Born to Ramble
BORN TO RAMBLE
Robert James Russell
Issue No. 2 – December 2013
He had been searching since dawn for the origin of the small dark plume of smoke and by breakfast Eldon Painter found it: an abandoned campsite at the back of his property, a dell thick with basswood and hackberry and bur oak. All that was left were the smoldering charcoals of browned fallen brush stuffed in an old Folgers’ can — an Army trick — and a couple fast food wrappers half-buried nearby. The site had been pitched under a cluster of knotty honey locust whose branches roped together about fifteen feet up creating a natural covering from any inclement weather. He could just about make out indentations in the ground where two bodies — boys, possibly — had been arranged.
Eldon stood like that for a while in the cold morning, wondered why in the hell anyone would be camping back on his lot, who they were and when they had taken off. He let the forest noise absorb him, tried to listen for anything unnatural, anything that might not belong. But there was nothing. It was only he that didn’t belong here. He kneeled and fingered the charcoal in the can — there was paper too, pages of a magazine from the looks of it. He felt something at the bottom and pulled out a spent .30 caliber casing. Eldon blew the soot out of it, smelled it, rolled it between his fingers for a while. He dug around a bit more, and finding nothing, placed the casing in his flannel shirt pocket, stood and left.
A few minutes later he was at the edge of his property looking for downed fence-posts, gaps in the barbed wire where the mystery campers may have slipped through from Rabkin’s land, and followed it along for a good quarter mile into the densest part of his acreage, where storms often castrated limbs of trees that fell and severed the boundary a handful of times a year. But he found none — it was all in-tact.
He worked his way back to the campsite where he inspected further, hand to the ground where the bodies had been, ruminating on exactly why anyone would be camping here, on his property anywhere (Itinerants? Poachers? Wayward teens?). He tried hard to tap into those earthly skills taught to him when he was a boy, mostly forgotten, and surmised that this site, this can, had only been used once. That whatever this was, whoever had been here, perhaps they had only stopped on their way through. But what about the bullet? It couldn’t be hunters — Eldon hadn’t seen signs of deer on his property in years. Maybe, then, the bullet was a memento, a found object and nothing more left behind in a hurry as they packed their things.
Still, it didn’t sit right with him.
Walking back toward the house he cut through a large field and heard mourning doves cooing, chasing each other, and remembered being told when he bought the land how this used to all be corn. Now…just a vast stretch of blue-joint that did as it pleased, risen up to just below his waist — there was no stopping it. When he was younger he’d work the harvest on his granddad’s land with the seasonal Mexicans, but never took much shine to it. Appreciated it, respected the hell out of it, but he saw the quick decline of farms, generations thinking they were too good for the family work — the hypocrisy not lost on himself — and didn’t see much of a future in it. Still, there were times he’d come up and admire the soil, strong soil. He’d daydream about flipping this bit of land to alternate corn and soybean, but quickly squash the notion as fast as it popped up: no equipment, no hands, no money. Besides, he had fashioned himself the other sort of outdoorsman long ago, the hunting and building sort, the kind that knew all the grasses and trees on his land, the mating habits of the various creatures that inhabited them, and that had always been good enough for him.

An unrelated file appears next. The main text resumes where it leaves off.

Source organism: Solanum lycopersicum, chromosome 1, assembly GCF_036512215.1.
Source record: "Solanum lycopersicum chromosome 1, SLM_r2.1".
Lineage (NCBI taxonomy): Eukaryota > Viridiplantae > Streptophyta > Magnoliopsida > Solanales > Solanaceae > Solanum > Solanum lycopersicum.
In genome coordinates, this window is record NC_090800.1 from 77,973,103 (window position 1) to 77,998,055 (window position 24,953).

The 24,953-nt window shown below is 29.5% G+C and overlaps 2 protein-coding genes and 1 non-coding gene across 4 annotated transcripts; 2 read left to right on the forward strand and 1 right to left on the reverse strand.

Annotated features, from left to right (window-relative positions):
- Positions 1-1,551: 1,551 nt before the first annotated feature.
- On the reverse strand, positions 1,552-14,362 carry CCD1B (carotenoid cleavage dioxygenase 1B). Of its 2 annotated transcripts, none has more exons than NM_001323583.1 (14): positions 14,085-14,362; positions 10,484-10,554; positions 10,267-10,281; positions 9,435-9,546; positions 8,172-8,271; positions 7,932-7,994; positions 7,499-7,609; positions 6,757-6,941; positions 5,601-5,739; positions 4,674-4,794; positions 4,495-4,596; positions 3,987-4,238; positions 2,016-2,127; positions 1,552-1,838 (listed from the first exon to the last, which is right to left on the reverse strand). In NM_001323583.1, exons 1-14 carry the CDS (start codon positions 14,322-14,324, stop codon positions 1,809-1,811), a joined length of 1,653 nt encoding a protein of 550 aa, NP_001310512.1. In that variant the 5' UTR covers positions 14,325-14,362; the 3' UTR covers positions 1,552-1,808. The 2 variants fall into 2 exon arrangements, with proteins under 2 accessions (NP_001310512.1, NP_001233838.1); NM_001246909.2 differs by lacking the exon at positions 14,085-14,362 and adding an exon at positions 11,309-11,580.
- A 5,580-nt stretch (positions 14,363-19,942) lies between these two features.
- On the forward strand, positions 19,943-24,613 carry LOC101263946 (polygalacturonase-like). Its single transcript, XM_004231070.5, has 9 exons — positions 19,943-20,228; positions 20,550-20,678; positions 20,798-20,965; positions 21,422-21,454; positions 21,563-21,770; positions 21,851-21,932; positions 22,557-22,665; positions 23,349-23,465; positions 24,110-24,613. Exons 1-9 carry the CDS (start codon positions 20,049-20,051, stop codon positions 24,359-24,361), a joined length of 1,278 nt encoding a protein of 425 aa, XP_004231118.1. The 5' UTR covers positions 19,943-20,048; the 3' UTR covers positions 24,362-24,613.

Eldon plucked a tall piece of grass and put the end in his mouth, chewed and sucked on it, then massaged his cramped hands together to relieve the pressure. Cicadas buzzed around him, calling to one another loudly. He looked back to the ring of trees circling the field, rising up to the already slate-colored sky, and knew there’d be rain later.
He took his time back to the house and was up at the porch half past eight. He skidded his workboots on the mat at the end of the porch, striking them clean, and looked back down his drive, followed its winding path down and sharply up where it met County Road Twelve, the small pond it bisected almost bone-dry — it seemed to be hanging on as long as it could. Eldon had never seen it so low, a dry summer leading into a dryer autumn. And it was exactly this kind of unforeseen burden, the kind of thing you can’t control, that made him thankful he didn’t work the land for profit.
He turned toward the house and saw it right away: the front door ajar and spits of mud leading in from the porch. He shuffled closer, slow and quiet, balling his fists. He was only in his early sixties — which folks today claimed was still quite young — but he felt old. His body was wiry like a greyhound (he had always been that way), and his walks and chores and the pulleyed free-weight set he had rigged up in the basement kept him in relatively good shape. But he was a visage of his former self, the young man who once rightfully claimed could not ever be knocked down, and in his growing isolation over the years he had found himself more aware of the aging process, more prone to flights of fear. Tasks he was once able to do deftly were now Herculean in scale, and others he gave up completely — the house was the main benefactor of this neglect, aluminum siding growing spurts of green mold, cracked or missing completely in others, the few shrubs he had flanking the porch mostly cut down to nubs and not seeming to care to one way or the other if they grew back. The whole place, his whole lot, had become dingy-looking, more so than it already was.
The over-abundance of elm that grew around the house — soaring trees with trunks of shaled bark whose branches didn’t fan out until at least thirty feet up — cast so much shade that the house itself barely got any sun, and nothing could grow on the ground but dirt and mud. Eldon had always liked this, and it was one of the reasons why he bought the place so long ago. Up on the County Road like a fast-moving aqueduct that ran adjacent to his front acreage you could only just make out a house buried in the trees and dark — and not much else. It was perfection.